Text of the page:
Praised For Good Conduct10:00, 8th August 2016
Adrian Horsewood learns about the musical fruits brought to life by a recently concluded research project
The Grade I-listed, deconsecrated 12th-century church of St Margaret’s Walmgate in York is not only home to the National Centre for Early Music but also serves as a superb recording venue; given its age, it seems highly appropriate that on the bitingly cold April day I stop by it should be acting as an aural substitute – and a fine one, at that – for a French Gothic cathedral.
The performers – tenors Rogers Covey-Crump, Christopher O’Gorman and John Potter – are in full flow as I arrive, in the middle of tackling the remarkable ‘Fas et nefas’, the text of which is a stern moralistic warning about choosing one’s path in life, treading carefully among the snares of the world. The three voices seem never to be at rest: the instant one line of music comes to rest, the other two have surged onwards, until they all arrive triumphantly at the final cadence. It’s a thrilling sound, one quite unlike any I’d heard before – and with good reason, as I soon had explained to me.
Those familiar with the history of polyphony will probably be able to bring to mind such names as Léonin and Pérotin, and perhaps the genres of motet and organum, which can be described as the earliest forms of polyphony. However, lurking in the shadows is a cousin to these, the conductus (from the Latin ‘conducere’, to lead or escort) which – although developed concurrently and as highly thought-of by contemporary theorists – has suffered somewhat from a lack of recognition and academic interest by comparison.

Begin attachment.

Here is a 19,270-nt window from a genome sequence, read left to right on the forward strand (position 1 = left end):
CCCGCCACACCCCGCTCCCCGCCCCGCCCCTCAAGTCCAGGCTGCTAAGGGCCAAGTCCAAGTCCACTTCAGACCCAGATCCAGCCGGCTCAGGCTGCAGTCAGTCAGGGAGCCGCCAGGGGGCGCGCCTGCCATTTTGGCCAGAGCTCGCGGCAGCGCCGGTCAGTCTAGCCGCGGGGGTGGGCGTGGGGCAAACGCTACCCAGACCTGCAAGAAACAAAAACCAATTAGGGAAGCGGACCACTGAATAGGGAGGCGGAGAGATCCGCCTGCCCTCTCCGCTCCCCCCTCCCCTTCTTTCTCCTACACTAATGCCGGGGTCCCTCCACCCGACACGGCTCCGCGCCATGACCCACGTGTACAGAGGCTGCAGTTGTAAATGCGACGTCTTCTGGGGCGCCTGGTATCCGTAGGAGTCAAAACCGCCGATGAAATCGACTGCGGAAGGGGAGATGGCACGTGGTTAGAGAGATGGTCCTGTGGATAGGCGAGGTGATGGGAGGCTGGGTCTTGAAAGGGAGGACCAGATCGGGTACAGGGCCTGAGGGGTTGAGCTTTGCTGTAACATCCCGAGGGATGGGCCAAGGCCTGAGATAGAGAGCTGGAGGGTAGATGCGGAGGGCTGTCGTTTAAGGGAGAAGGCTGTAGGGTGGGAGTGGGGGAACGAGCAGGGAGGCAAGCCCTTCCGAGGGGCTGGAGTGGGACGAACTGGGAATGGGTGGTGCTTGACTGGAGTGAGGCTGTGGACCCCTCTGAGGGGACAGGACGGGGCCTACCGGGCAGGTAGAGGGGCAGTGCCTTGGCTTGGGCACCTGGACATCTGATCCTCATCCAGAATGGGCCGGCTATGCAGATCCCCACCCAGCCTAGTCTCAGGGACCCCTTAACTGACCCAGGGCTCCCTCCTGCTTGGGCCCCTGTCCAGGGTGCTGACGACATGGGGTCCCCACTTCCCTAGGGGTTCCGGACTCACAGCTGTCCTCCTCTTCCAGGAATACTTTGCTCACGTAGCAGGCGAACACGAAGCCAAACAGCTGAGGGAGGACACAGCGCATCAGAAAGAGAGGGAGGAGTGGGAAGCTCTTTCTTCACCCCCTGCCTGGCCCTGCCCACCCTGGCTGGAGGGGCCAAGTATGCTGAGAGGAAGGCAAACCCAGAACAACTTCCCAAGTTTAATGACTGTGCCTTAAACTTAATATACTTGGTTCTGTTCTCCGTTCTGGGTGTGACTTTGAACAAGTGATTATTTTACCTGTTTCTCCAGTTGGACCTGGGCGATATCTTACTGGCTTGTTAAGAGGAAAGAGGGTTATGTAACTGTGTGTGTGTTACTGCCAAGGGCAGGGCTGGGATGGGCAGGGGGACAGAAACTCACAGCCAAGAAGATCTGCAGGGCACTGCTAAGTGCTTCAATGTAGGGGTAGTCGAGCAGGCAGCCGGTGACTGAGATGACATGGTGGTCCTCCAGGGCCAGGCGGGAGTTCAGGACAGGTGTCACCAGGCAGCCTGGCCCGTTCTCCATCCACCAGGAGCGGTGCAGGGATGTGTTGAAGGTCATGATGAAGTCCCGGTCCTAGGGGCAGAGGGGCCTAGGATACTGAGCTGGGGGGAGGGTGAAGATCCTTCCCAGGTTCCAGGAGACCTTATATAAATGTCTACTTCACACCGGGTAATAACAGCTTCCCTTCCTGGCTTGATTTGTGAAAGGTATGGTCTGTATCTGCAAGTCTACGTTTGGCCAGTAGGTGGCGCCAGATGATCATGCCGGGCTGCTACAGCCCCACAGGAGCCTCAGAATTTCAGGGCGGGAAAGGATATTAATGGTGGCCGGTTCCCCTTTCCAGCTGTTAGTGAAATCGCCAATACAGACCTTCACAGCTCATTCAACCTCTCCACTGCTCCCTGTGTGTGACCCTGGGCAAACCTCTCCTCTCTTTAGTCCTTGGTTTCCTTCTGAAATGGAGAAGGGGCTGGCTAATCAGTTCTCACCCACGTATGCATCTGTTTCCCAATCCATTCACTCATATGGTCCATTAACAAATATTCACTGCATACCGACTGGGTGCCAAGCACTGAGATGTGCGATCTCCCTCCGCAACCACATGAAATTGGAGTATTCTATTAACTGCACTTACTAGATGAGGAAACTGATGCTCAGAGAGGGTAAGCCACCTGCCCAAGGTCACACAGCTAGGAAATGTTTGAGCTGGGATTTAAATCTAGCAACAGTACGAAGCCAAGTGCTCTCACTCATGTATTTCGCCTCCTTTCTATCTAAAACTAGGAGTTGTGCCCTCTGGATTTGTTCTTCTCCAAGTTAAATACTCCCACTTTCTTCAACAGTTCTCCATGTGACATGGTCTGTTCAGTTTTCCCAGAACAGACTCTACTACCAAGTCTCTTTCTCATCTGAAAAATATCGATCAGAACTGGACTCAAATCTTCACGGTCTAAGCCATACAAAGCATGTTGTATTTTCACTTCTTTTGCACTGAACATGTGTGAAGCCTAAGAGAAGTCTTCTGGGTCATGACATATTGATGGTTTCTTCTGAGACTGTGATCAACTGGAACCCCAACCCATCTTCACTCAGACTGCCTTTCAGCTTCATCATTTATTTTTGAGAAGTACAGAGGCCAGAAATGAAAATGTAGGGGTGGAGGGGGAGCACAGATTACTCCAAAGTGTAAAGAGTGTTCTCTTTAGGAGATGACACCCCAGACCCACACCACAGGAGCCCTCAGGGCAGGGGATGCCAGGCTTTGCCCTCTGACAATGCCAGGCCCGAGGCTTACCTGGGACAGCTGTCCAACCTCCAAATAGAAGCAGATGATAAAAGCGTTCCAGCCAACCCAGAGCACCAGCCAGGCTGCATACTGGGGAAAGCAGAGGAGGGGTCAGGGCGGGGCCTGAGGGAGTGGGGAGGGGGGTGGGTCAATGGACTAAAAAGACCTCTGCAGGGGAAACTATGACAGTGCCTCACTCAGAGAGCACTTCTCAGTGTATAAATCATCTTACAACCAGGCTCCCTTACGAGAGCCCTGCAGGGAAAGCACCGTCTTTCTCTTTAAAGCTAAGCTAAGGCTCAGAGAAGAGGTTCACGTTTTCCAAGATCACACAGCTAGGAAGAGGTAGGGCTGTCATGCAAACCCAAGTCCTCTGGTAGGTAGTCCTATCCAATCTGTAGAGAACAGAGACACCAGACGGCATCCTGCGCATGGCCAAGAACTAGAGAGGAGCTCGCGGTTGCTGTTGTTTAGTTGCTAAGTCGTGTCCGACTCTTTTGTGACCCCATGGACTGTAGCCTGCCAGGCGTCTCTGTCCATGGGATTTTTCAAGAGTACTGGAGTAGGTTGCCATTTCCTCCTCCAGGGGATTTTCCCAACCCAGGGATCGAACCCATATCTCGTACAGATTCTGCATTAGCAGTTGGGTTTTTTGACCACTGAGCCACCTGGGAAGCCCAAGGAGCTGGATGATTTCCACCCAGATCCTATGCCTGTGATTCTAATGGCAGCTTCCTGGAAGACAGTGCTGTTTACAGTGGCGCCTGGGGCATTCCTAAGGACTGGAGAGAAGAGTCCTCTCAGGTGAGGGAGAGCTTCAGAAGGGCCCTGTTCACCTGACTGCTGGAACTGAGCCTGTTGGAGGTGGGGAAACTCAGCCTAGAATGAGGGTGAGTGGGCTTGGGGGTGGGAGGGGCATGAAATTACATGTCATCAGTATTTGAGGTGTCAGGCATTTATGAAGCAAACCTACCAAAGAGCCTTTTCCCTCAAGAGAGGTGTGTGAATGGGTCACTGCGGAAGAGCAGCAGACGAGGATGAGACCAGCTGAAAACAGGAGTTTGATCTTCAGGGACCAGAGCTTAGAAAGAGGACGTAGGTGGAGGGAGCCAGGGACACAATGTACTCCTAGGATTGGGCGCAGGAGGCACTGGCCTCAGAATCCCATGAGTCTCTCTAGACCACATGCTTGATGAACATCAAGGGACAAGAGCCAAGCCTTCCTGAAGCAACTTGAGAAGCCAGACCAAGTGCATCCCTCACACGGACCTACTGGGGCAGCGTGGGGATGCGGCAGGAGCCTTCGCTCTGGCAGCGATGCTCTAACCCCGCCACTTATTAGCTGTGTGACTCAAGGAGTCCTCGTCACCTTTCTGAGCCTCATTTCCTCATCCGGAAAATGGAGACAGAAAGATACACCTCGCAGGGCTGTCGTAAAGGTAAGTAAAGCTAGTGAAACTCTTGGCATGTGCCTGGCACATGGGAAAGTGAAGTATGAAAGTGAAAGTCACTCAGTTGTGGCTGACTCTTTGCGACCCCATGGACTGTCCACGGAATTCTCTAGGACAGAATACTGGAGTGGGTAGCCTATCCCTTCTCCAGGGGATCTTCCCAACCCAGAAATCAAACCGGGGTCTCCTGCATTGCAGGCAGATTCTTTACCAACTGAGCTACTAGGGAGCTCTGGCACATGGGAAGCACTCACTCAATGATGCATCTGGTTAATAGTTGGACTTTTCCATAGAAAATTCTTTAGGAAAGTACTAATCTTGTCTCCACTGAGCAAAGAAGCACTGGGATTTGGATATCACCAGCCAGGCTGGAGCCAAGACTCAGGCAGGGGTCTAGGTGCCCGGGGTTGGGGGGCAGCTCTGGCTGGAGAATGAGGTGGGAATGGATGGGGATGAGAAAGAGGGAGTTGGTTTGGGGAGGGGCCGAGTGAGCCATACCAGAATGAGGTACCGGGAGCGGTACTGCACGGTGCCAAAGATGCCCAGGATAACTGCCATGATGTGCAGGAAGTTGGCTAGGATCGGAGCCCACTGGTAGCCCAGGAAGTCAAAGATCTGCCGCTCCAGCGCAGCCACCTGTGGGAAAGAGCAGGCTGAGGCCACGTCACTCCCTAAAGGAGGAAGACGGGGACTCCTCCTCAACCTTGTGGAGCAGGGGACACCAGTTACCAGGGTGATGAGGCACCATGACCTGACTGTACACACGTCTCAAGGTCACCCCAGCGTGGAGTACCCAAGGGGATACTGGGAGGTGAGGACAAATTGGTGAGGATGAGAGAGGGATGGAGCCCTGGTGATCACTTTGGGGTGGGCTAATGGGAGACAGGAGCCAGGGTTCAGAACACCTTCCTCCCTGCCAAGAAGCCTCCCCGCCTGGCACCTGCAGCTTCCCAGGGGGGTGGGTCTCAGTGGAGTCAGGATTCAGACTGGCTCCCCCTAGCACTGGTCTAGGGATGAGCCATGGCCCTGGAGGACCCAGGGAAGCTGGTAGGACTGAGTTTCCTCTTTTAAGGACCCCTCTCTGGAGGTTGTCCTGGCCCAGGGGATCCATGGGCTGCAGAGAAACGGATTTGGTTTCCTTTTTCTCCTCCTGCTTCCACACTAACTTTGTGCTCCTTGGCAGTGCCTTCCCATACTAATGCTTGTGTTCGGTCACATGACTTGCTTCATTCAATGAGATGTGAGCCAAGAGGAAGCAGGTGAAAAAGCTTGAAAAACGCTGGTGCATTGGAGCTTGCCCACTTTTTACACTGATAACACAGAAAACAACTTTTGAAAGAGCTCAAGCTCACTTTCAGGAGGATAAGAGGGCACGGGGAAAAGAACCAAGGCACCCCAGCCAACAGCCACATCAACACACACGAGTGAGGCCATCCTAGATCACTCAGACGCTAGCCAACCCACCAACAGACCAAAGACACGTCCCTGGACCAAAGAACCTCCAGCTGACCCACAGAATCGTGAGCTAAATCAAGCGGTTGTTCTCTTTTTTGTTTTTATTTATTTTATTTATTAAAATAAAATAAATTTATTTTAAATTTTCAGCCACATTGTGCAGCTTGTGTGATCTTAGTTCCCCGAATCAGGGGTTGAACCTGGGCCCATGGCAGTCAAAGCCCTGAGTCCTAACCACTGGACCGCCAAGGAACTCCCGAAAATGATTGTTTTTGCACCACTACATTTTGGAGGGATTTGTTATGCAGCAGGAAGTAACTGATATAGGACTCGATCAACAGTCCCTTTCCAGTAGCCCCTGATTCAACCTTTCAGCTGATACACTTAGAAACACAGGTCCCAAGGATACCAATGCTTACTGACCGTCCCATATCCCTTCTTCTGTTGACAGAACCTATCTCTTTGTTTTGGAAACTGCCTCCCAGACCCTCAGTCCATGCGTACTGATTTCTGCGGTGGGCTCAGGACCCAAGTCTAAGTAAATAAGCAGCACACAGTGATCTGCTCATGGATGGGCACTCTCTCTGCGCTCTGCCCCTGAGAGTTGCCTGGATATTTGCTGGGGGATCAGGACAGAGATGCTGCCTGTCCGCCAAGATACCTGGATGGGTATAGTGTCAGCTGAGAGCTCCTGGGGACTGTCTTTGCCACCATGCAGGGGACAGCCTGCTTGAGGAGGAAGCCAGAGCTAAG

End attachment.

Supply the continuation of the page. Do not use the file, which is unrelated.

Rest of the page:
What distinguishes the conductus from its more famous relations is that while exemplars of organum and motet use as their starting points pre-existing material – the former was based solely on plainchant, the latter sometimes incorporated texts in the vernacular – the conductus is newly composed both textually and musically; thus, the repertoire is both immense and highly inventive, with subject matters including the humdrum of everyday life in medieval Europe and polemics against lazy and corrupt clergy, as well as para-liturgical saintly devotions. Furthermore, while the names of many composers of motets and organa have come down to us, we know almost no names of those who wrote conductus.
‘The conductus has always seemed like the poor relation in the history of music between the 12th and the 14th centuries,’ explains Mark Everist, professsor of music at the University of Southampton and principal investigator on the Cantum Pulcriorem Invenire (CPI) research project, funded by the Arts and Humanities Research Council. The aim of the project was to re-evaluate both the poetry and the music of the conductus and create a detailed, up-to-date catalogue of the surviving repertory (available to view at catalogue.conductus.ac.uk) – over 800 poems, 675 of which are set to music.
One of the core objectives of CPI was the question of rhythm and metre: the music is notated in neumes, but although it has long been acknowledged that untexted melismatic sections in Notre Dame polyphony were fully governed by the rules of six rhythmic modes, before CPI no-one had proposed a satisfactory solution for the treatment of texted sections, which resisted efforts either to fit according to natural word-stresses or to conform to the modal rhythmic rules – and, in doing so, had perhaps contributed to the lesser appreciation of the conductus.